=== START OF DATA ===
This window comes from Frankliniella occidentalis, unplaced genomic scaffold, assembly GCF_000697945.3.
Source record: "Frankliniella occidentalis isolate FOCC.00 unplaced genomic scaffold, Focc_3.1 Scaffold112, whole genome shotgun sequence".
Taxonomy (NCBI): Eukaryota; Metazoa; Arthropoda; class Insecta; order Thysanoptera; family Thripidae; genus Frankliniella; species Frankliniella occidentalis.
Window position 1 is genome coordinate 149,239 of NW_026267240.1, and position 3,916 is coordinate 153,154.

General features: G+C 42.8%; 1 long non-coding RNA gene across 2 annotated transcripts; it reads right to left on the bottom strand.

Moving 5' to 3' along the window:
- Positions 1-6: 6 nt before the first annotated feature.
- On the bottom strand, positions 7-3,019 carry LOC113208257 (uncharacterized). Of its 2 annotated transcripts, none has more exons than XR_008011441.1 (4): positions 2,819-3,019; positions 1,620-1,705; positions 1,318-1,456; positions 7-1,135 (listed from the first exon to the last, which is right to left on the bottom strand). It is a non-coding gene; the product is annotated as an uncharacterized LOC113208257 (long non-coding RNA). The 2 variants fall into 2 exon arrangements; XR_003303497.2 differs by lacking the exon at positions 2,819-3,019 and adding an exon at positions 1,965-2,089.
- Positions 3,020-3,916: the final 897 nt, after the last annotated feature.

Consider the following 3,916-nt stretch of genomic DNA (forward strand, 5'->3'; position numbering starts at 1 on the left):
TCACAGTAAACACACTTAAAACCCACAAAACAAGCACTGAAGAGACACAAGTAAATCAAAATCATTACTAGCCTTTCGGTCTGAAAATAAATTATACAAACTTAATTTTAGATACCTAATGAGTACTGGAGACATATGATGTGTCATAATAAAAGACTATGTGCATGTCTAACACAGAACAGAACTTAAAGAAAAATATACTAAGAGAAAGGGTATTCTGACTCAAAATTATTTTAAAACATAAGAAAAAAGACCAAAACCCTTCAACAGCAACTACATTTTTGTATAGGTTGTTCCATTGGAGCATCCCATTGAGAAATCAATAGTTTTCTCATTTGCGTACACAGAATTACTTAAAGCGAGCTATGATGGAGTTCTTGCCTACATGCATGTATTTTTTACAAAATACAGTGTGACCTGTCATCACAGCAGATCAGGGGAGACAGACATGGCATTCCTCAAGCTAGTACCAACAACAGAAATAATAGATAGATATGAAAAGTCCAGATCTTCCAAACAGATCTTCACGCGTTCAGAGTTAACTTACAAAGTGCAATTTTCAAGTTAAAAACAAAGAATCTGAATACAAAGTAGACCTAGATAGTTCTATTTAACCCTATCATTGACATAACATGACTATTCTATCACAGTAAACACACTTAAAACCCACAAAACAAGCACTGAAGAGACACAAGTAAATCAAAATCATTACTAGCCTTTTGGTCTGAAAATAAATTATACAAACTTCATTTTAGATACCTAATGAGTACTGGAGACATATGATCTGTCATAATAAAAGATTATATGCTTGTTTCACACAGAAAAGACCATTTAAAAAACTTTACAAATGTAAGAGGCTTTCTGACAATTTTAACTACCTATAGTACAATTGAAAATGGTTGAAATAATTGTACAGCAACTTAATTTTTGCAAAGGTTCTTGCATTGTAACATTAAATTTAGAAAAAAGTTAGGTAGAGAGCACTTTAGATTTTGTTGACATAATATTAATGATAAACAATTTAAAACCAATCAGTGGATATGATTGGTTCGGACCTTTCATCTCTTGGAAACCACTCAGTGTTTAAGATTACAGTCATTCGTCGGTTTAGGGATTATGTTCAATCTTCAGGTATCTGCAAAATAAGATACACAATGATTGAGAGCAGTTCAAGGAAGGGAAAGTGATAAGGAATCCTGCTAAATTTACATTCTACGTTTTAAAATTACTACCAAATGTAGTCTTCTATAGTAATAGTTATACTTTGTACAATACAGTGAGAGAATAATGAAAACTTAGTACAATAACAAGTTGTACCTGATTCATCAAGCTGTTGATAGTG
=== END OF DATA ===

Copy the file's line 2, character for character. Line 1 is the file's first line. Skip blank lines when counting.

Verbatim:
Source record: "Frankliniella occidentalis isolate FOCC.00 unplaced genomic scaffold, Focc_3.1 Scaffold112, whole genome shotgun sequence".